Nanocrystalline Apatite-Based Biomaterials and Stem Cells in Orthopaedics


$$ 3{\mathrm{Ca}}^{2+}+{{2\mathrm{PO}}_4}^{3-}\to 3\mathrm{CaO}\cdot {\mathrm{P}}_2{\mathrm{O}}_5 $$
A novel approach in chemical synthesis of nanocrystalline HAp powder has been reported [14] in which the application of microwave irradiation during the process resulted in spherulitic HAp particles which exhibited long-term flow ability even after 3 years of storage in non-hermetically sealed containers. Still another novelty was the use of sol-gel technique for the synthesis of ultrafine HAp powders [1517]. In general, the amorphous precursors of the sol-gel route were found to crystallise to HAp at lower temperatures, but the products suffered from carbonate inclusions.
In a solid-liquid reaction approach [18, 19], the calcium phosphate compound was synthesised by reacting a dilute phosphoric acid solution with an aqueous slurry of Ca(OH)2, again under controlled temperature and pH. The resulting mass is then dried by heating, and then the precursor was calcined in a muffle furnace to obtain the CaP powder. The advantage of this process was that all participating ions were preserved in the solid mass, minimising the compositional variations, but the powder particle size would be coarser.
Although HAp possesses desirable biocompatibility, its medical applications were reported to be limited due to poor mechanical properties and inefficacy in its osseo-behaviour. For example, low tensile strength and low fracture toughness have been the major causes which inhibited the use of HAp ceramics in load bearing applications. One way of enhancing the strength and osseointegration is to use siliconised HAp. Silicon (Si) was incorporated in the HAp structure by partial replacement of the phosphorus as described in the following formula [20, 21]:

$$ {\mathrm{Ca}}_{10}{\left({\mathrm{PO}}_4\right)}_{6-\mathrm{x}}{\left({\mathrm{SiO}}_4\right)}_{\mathrm{x}}{\left(\mathrm{OH}\right)}_{2-\mathrm{x}} $$
In a review on the synthesis of silicon substituted HAp and α-TCP [22], it was reported that silicon tends to inhibit grain growth in CaP materials resulting in finer microstructure, which constitute the basis for improved strength. In addition, it has been found that silicon played a significant role on the bone and the cartilage systems. The increased bioactivity and apposition were attributed to a number of different factors such as transformation of the material surface to a biologically equivalent apatite, increased solubility of the material and a more electronegative surface, all encouraging enhanced biomimetic precipitation on the surface.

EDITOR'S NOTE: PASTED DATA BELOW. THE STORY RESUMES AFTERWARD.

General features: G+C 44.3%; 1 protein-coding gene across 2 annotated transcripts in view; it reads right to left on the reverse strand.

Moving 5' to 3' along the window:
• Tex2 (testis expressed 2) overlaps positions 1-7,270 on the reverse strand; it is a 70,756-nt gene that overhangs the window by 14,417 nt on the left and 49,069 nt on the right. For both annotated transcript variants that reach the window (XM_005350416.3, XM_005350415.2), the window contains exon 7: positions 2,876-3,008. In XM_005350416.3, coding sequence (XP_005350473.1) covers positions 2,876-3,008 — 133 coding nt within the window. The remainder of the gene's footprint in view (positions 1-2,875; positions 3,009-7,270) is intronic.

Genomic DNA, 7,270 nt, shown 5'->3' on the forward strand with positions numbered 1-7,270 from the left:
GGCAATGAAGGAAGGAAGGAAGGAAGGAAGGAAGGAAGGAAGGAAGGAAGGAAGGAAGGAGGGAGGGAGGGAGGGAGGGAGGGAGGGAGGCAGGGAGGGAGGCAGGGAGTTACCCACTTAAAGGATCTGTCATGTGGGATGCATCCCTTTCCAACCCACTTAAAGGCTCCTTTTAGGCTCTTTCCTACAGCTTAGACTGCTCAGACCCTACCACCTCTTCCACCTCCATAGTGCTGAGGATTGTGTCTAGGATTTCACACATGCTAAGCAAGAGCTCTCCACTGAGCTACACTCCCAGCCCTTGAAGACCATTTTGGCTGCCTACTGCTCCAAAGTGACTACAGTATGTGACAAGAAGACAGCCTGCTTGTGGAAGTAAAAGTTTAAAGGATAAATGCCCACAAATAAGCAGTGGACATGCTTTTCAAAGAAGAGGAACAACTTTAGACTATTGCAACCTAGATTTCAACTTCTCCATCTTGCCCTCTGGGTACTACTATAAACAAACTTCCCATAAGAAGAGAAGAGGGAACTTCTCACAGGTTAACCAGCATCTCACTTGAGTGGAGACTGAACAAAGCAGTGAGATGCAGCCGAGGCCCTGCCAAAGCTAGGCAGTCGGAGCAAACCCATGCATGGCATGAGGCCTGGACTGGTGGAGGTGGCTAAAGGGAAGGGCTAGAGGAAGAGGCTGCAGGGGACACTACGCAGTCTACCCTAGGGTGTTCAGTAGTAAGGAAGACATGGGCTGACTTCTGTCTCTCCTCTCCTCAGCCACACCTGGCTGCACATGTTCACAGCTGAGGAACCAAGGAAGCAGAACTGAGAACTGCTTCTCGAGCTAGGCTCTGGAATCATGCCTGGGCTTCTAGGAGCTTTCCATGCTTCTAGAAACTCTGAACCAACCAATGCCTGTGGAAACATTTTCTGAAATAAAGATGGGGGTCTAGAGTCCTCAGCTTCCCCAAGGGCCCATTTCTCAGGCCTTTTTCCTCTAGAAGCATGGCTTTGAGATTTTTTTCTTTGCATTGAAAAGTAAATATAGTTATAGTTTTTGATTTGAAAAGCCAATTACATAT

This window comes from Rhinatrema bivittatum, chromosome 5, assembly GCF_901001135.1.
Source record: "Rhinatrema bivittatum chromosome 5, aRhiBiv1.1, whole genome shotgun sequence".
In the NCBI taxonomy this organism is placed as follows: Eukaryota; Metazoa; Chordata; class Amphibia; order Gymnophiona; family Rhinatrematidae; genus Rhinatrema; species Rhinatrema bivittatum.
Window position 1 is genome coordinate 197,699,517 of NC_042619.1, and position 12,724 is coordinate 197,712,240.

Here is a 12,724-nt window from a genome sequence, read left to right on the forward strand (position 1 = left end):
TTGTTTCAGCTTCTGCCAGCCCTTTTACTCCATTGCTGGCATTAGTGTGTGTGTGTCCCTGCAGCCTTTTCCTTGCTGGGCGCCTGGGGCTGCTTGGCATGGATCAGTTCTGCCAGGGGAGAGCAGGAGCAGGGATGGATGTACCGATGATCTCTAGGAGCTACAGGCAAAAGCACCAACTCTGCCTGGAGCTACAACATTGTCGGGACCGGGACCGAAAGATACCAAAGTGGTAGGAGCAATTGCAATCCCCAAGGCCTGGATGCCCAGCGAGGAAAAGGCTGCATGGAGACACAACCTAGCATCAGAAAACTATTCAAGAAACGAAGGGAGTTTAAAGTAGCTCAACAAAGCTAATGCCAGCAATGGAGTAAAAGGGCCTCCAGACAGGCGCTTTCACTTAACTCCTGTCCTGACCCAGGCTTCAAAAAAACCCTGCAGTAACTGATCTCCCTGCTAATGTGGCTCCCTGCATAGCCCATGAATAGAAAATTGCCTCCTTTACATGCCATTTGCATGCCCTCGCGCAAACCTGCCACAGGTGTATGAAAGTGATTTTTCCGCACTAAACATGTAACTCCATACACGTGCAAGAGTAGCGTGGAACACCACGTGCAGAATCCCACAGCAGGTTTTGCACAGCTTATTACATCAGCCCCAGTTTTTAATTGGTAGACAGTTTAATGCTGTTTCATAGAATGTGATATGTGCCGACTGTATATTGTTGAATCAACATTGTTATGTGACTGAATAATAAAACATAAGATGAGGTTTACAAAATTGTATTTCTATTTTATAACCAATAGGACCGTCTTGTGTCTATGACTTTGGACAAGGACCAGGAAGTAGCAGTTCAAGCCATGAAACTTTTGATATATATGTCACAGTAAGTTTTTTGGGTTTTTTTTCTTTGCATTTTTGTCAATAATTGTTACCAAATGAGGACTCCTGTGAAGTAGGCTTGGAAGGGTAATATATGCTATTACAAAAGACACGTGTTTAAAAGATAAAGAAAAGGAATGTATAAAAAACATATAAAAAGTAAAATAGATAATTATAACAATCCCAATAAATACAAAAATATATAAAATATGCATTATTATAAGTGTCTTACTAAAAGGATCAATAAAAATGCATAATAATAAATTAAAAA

12.2.1 Combining with Trace Elements

The calcium phosphate powders and ceramics used in our bone substitution studies included pure HAp, HAp+TCP composites, Si- and/or Sr-doped HAp and HAp+wollastonite composites. As defined recently [23], we used the acid-base reaction technique for manufacturing powders of HAp containing Si and trace elements for biomedical purposes. The HAp powder modified with Si was produced by partial substitution of trace elements for P in the molecular formula of HAp. The Si addition was made to the Ca(OH)2 slurry in the form of an organometallic solution of Si known as TEOS. The formula of HAp modified by silicon was Ca10(PO4)5·5(SiO4)0.5(OH)1.5. Trace elements were added to the Ca site of the HAp in an amount of 250, 500 and 1,000 ppm. An equivalent amount of Ca was reduced in the Ca(OH)2 suspension. The HAp powder which contained trace elements and Si as co-dopants had 250, 500 and 1,000 ppm of trace element and 0.5 atom of Si in the molecular formula.
Wollastonite is a calcium silicate compound formulated as CaSiO3. Wollastonite has osteoconductive properties by its own [24]. Wollastonite was added to HAp in order to produce HAp-wollastonite composites in this study. Synthetic wollastonite was manufactured by the reaction of an intimate mixture of CaCO3 and SiO2 powders in accordance with the following reaction:

$$ {\mathrm{CaCO}}_3+{\mathrm{SiO}}_2\to {\mathrm{CaSiO}}_3 $$
This reaction was carried out at 1,250 °C for a total duration of 72 h. The formation of wollastonite was verified by X-ray diffraction (XRD) analysis.
A frit was introduced into HAp-wollastonite powder mixtures to facilitate sintering of the compacts. Frit had a chemical composition on weight percent basis as 5.5 % Na2O, 12.1 % CaO, 11.8 % Al2O3 and 60.6 % SiO2.

12.2.2 Characterisation X-Ray Diffraction Analysis (XRD)

X-ray diffraction analysis is used for material characterisation and to determine the crystal structure of nanocrystalline apatite-based biomaterials. Crystallographic descriptions of trace elements incorporated into the HAp composites are carried out according to the Joint Committee on Powder Diffraction and Standards (JCPDS, HA, 09-0432). Porosity Test